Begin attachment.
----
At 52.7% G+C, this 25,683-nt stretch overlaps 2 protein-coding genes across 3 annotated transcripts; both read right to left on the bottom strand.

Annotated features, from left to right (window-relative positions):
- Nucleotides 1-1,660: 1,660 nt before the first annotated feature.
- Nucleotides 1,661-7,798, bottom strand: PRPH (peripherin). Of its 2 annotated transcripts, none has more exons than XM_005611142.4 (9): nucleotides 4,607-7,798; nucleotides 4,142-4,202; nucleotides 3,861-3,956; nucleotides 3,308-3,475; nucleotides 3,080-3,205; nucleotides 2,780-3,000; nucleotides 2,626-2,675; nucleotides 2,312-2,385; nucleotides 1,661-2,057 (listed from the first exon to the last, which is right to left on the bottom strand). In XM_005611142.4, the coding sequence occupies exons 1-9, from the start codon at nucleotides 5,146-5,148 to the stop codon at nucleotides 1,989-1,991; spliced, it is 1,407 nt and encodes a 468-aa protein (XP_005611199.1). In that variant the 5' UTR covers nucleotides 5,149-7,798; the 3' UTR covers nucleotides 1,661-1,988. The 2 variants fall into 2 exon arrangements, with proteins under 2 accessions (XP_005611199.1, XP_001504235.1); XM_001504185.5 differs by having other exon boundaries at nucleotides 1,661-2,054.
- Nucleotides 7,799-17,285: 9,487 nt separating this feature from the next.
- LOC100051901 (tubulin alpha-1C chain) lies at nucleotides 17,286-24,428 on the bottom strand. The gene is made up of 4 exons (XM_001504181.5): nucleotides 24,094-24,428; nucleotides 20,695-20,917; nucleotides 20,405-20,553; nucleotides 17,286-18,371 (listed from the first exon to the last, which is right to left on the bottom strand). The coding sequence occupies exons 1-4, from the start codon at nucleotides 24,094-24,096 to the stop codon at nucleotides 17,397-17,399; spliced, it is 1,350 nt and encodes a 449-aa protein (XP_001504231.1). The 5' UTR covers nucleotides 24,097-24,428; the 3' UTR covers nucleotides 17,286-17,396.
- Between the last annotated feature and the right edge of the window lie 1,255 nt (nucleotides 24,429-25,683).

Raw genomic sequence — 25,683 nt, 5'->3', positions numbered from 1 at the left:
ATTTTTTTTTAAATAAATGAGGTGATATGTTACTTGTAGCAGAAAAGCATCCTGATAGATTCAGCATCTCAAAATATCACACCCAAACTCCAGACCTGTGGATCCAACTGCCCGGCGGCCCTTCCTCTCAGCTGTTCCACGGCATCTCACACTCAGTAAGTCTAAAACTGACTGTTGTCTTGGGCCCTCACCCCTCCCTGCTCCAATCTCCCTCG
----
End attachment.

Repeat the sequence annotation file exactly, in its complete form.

At 52.7% G+C, this 25,683-nt stretch overlaps 2 protein-coding genes across 3 annotated transcripts; both read right to left on the bottom strand.

Annotated features, from left to right (window-relative positions):
- Nucleotides 1-1,660: 1,660 nt before the first annotated feature.
- Nucleotides 1,661-7,798, bottom strand: PRPH (peripherin). Of its 2 annotated transcripts, none has more exons than XM_005611142.4 (9): nucleotides 4,607-7,798; nucleotides 4,142-4,202; nucleotides 3,861-3,956; nucleotides 3,308-3,475; nucleotides 3,080-3,205; nucleotides 2,780-3,000; nucleotides 2,626-2,675; nucleotides 2,312-2,385; nucleotides 1,661-2,057 (listed from the first exon to the last, which is right to left on the bottom strand). In XM_005611142.4, the coding sequence occupies exons 1-9, from the start codon at nucleotides 5,146-5,148 to the stop codon at nucleotides 1,989-1,991; spliced, it is 1,407 nt and encodes a 468-aa protein (XP_005611199.1). In that variant the 5' UTR covers nucleotides 5,149-7,798; the 3' UTR covers nucleotides 1,661-1,988. The 2 variants fall into 2 exon arrangements, with proteins under 2 accessions (XP_005611199.1, XP_001504235.1); XM_001504185.5 differs by having other exon boundaries at nucleotides 1,661-2,054.
- Nucleotides 7,799-17,285: 9,487 nt separating this feature from the next.
- LOC100051901 (tubulin alpha-1C chain) lies at nucleotides 17,286-24,428 on the bottom strand. The gene is made up of 4 exons (XM_001504181.5): nucleotides 24,094-24,428; nucleotides 20,695-20,917; nucleotides 20,405-20,553; nucleotides 17,286-18,371 (listed from the first exon to the last, which is right to left on the bottom strand). The coding sequence occupies exons 1-4, from the start codon at nucleotides 24,094-24,096 to the stop codon at nucleotides 17,397-17,399; spliced, it is 1,350 nt and encodes a 449-aa protein (XP_001504231.1). The 5' UTR covers nucleotides 24,097-24,428; the 3' UTR covers nucleotides 17,286-17,396.
- Between the last annotated feature and the right edge of the window lie 1,255 nt (nucleotides 24,429-25,683).

Raw genomic sequence — 25,683 nt, 5'->3', positions numbered from 1 at the left:
ATTTTTTTTTAAATAAATGAGGTGATATGTTACTTGTAGCAGAAAAGCATCCTGATAGATTCAGCATCTCAAAATATCACACCCAAACTCCAGACCTGTGGATCCAACTGCCCGGCGGCCCTTCCTCTCAGCTGTTCCACGGCATCTCACACTCAGTAAGTCTAAAACTGACTGTTGTCTTGGGCCCTCACCCCTCCCTGCTCCAATCTCCCTCG